Discrimination in the workplace is a topic which is constantly discussed and studied, with the fight for equality in all areas including gender, sexuality and disability on-going. With anti-discriminatory laws and policies in place, it’s shocking to learn of new findings regarding how inequality is very much present in the modern workplace.

Previously on 1850 Thoughts, we’ve looked at how important it is for offices to be suitable for disabled individuals – that’s from layout, facilities such as lifts for wheelchair users and Induction Loop Systems for those with restricted hearing, to specialist training and support.  We’ve also focused on policies, bias and inclusion issues at work regarding disabled employees.

A new study from the Recruitment Industry Disability Initiative (RIDI) has shown that despite some progress since 2015, disabled jobseekers are still affected by hiring bias.

In 2015, RIDI’s survey revealed that 85% of jobseekers said their disability had a negative impact on their job-hunting process. 2017’s results reveal that 75% still feel this way; so while this percentage has dropped, it’s slow progress, with 3 in 4 still experiencing bias and discrimination when looking for work.

The amount of individuals who said their disability didn’t affect their job hunt only rose to 14% in 2017 from 3% in 2015; that percentage is still pretty low. In 2017’s results, 53% found they felt hindered as early as the application stage, with obstacles such as not being able to drive due to their disability, and being unable to partake in telephone interviews, for example.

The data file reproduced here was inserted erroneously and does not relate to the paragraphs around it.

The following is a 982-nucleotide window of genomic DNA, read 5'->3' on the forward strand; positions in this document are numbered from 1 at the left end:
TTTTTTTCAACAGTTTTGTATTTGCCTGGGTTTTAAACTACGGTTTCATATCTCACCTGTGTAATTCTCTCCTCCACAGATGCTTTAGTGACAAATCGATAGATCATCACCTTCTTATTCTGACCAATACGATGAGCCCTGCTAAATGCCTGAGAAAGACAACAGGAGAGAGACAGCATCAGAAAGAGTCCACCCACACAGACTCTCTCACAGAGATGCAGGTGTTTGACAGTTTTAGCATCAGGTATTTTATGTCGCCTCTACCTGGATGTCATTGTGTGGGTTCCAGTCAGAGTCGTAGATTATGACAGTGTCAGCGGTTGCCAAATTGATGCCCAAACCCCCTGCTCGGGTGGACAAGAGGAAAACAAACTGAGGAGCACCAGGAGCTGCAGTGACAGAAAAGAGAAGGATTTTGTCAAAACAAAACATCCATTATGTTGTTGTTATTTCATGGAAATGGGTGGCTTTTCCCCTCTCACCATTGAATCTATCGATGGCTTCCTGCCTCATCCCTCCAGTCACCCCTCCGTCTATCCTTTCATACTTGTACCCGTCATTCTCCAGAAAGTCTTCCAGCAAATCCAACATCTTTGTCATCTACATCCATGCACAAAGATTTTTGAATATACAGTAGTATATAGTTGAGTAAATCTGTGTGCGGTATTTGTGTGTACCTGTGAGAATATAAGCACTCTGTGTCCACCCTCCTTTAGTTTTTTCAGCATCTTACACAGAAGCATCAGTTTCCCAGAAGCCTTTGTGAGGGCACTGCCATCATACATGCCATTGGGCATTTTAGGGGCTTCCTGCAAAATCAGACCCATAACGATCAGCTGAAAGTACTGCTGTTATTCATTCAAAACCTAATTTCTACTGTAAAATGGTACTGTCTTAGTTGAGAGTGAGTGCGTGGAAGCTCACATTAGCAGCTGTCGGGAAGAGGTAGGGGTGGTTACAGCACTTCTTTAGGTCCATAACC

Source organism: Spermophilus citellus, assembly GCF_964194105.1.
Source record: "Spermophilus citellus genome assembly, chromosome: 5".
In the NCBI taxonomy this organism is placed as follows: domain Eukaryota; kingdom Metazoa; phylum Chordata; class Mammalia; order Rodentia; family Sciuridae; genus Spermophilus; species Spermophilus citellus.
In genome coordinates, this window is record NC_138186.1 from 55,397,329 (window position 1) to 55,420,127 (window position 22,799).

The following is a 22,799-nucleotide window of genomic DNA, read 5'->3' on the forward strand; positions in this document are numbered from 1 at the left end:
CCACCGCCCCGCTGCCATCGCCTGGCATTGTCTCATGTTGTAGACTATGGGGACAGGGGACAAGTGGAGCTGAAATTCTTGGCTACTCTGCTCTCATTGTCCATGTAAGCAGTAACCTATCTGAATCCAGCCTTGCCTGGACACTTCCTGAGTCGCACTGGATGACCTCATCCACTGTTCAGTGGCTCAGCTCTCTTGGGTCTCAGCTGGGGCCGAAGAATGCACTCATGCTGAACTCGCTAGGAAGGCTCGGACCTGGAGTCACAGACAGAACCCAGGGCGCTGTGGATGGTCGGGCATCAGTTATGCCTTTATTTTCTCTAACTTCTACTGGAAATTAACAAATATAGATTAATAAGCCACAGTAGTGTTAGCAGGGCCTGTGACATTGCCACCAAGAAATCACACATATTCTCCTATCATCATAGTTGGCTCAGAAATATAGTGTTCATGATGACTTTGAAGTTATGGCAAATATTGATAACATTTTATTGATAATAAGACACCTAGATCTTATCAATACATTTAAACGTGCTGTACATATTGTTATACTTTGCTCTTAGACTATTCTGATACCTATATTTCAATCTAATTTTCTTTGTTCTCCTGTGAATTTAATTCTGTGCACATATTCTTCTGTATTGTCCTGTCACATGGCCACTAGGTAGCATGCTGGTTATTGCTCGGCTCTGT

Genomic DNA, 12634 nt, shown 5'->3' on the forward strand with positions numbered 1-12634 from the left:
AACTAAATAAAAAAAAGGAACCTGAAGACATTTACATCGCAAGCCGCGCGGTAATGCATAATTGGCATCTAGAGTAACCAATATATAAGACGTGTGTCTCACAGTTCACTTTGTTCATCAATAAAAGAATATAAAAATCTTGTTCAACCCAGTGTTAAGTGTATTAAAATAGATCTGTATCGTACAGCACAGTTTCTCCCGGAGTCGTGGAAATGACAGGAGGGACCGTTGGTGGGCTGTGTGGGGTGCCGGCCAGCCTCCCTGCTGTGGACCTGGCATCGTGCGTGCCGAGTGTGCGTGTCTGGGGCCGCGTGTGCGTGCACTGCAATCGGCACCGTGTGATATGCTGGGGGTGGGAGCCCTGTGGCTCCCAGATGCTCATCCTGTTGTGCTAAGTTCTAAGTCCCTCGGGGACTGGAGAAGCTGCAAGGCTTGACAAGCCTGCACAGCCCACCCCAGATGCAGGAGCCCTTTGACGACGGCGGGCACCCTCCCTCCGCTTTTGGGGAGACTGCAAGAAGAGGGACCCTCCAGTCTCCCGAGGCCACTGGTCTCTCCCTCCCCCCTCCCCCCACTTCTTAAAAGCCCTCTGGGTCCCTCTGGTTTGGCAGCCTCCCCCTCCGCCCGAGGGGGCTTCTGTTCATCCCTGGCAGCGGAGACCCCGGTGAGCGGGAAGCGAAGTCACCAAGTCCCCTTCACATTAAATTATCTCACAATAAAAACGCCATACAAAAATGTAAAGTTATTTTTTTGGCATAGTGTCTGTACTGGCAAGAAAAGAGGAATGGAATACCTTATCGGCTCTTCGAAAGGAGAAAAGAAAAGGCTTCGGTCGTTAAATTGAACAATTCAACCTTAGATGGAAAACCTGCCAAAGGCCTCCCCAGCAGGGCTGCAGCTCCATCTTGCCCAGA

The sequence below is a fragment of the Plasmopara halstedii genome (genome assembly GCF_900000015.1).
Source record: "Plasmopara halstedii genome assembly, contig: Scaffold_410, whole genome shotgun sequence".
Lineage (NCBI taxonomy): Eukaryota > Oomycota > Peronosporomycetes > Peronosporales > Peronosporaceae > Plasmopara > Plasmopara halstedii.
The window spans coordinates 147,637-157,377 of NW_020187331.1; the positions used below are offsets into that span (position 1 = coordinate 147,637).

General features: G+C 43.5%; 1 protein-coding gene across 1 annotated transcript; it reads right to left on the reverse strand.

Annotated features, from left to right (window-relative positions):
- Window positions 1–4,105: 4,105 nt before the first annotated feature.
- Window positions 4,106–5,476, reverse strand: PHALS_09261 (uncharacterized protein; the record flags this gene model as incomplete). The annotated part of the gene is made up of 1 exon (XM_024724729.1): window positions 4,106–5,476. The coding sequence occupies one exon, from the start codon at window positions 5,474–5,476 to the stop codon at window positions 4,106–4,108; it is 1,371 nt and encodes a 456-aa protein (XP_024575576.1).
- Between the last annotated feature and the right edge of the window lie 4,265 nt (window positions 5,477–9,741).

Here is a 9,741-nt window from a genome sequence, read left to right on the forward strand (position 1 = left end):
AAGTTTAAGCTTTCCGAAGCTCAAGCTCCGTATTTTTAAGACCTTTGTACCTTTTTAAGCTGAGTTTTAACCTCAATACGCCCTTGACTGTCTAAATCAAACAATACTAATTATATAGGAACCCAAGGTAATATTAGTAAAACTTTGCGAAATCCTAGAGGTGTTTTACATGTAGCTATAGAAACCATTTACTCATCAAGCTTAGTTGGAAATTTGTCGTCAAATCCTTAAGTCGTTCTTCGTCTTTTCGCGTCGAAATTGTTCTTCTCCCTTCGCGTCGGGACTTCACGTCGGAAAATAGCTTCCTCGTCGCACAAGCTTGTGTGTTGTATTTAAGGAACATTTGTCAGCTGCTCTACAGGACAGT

A respondent with a hearing impairment commented on how telephone interviews were a challenge when job-hunting: “I just can’t do them. Recruiters constantly wanting to talk to me on the phone is annoying.”

Kate Headley, director of consulting at The Clear Company and RIDI spokesperson, highlights the importance in companies being inclusive when hiring: “The organisations we work with are no longer asking ‘why?’ they should become more inclusive, but ‘how?’. Employers are increasingly realising that unless their processes are inclusive, the best person for the job may never even apply for the role – let alone make it to interview,”

Respondents also outlined what should be available during the recruitment process to ensure hiring companies can be accommodating for all abilities:
  • Choice of contact method
  • Extra time for assessments
  • Fixed deadlines to plan applications
  • Online interviews rather than face-to-face
  • Allocated parking spaces
Morgan Lobb, CEO of Vercida.com, which distributed RIDI’s survey comments: “The findings of this survey are reflective of what our candidates have long been telling us – that there are a myriad of obstacles throughout the recruitment process that they must navigate in order to secure a role. However it’s encouraging to see that we are making progress.”

Laura Sewell

An aspiring journalist, Laura is our Content Writer.  Pop-punk gig-goer and drag queen enthusiast, Laura is working her way into the industry with a love of writing about anything and everything in tow.
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